Don’t get me wrong. The passage of time hasn’t made the game’s “rough hewn” graphics any more attractive, its camera system any less unintuitive, or its dearth of customisable difficulty and realism settings any less disappointing.
The camera in the dowdy, shadow- and sailor-less TC is manipulated with a mad mix of on-screen icons and the mousewheel. Want to switch to a chase view of your flagship? Click icon ‘A’ in the the bottom-left of the screen. Fancy looking aft at deck level? Click icon ‘B’. Want to zoom in on the closest vessel in your periplus, diekplus, or kyklos? Rotate the mousewheel whilest holding down the RMB (because rotating the mousewheel on its own, pans the view). Need to tilt the camera? Cursor the southern or northern quadrant of the compass rose in the top-left corner of the screen (C)!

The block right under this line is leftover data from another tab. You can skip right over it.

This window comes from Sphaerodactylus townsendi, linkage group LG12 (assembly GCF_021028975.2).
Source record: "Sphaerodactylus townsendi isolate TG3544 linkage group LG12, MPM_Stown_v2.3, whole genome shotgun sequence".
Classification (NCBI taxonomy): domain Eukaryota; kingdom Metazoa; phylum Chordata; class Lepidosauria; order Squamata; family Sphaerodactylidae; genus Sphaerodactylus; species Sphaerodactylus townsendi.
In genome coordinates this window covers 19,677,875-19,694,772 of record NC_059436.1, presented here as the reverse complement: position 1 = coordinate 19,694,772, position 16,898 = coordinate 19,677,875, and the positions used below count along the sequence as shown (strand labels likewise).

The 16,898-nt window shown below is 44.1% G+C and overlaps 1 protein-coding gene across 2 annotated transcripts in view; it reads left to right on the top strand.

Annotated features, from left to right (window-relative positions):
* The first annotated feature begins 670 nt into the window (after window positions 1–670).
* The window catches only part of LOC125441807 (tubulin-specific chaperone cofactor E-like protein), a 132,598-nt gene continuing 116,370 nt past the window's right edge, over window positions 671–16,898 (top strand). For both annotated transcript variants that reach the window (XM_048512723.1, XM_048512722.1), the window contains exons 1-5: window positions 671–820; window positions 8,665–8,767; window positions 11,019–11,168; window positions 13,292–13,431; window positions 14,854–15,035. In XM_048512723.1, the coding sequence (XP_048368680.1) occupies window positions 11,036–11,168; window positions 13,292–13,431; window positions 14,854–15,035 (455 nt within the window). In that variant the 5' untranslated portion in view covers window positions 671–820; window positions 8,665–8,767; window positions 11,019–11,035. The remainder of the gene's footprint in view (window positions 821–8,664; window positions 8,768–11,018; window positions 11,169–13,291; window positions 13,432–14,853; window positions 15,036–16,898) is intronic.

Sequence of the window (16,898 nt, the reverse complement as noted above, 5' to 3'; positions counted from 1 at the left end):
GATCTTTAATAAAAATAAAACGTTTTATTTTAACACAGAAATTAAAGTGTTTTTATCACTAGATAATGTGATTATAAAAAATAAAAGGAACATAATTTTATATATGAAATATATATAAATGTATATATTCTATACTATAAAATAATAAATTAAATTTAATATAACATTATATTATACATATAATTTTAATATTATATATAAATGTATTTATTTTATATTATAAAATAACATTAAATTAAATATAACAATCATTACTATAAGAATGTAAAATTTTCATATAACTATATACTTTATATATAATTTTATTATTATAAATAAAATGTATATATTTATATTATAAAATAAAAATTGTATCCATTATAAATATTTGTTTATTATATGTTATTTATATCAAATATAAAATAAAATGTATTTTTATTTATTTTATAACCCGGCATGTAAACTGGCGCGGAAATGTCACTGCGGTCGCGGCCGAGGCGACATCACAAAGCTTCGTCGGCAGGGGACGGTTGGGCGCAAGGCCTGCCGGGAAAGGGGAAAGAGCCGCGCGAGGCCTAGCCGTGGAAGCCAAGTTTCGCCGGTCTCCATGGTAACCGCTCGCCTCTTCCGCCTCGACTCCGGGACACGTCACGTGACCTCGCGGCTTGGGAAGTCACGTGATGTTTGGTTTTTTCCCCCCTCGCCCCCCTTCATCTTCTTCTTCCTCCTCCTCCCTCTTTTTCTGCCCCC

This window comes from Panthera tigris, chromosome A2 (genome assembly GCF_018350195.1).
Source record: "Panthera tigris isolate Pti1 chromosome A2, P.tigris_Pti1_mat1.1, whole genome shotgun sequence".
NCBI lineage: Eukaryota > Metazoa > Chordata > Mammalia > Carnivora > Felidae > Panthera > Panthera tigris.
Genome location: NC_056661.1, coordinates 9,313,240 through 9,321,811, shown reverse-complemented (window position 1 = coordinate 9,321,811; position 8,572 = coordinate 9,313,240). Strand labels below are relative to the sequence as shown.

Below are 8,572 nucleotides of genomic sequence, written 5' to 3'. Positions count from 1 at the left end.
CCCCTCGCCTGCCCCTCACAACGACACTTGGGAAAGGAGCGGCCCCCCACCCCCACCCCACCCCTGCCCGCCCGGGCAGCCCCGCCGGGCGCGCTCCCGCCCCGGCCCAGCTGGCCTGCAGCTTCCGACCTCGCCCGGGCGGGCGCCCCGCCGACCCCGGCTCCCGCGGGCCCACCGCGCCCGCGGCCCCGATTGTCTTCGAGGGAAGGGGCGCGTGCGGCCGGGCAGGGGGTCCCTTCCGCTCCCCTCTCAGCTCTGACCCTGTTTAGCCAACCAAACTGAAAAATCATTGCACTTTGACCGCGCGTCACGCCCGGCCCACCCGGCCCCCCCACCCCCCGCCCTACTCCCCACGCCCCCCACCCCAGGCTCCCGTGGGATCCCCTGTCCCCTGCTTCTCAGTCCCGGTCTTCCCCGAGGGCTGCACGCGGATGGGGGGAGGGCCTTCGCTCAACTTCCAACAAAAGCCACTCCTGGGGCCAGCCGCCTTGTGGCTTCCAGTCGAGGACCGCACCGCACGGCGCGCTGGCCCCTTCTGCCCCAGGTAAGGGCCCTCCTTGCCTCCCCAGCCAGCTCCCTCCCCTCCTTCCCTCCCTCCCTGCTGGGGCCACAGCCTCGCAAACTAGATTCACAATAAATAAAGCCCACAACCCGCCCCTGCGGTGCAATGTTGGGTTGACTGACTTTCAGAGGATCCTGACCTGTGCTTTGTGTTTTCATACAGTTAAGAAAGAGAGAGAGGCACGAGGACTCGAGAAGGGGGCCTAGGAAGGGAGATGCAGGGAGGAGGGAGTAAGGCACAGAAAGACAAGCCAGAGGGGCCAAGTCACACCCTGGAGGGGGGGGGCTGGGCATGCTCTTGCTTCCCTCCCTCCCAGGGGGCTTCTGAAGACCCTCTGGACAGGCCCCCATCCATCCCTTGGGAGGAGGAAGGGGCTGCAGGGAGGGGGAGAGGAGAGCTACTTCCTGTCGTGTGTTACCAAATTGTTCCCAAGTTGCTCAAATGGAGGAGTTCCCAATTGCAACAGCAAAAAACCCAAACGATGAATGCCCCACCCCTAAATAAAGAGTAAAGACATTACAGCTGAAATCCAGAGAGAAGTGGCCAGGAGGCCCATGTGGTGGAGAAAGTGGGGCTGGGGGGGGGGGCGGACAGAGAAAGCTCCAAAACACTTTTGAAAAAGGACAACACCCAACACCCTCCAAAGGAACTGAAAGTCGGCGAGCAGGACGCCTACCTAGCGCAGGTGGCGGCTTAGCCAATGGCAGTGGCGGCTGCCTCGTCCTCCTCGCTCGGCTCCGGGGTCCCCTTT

Once you’ve grown accustomed to its eccentricity, the view system actually works well enough, but for the first day or two it’s guaranteed to cause fumbling and frustration.
“There are no features that enhance the capabilities of the triremes to make the simulation more exciting, fast, explosive, fiery or whatever. Playing the game should educate the user to the point where they understand clearly the mechanics of triremes and the tactics and pace of the battles.” (Peter Turcan, 2017)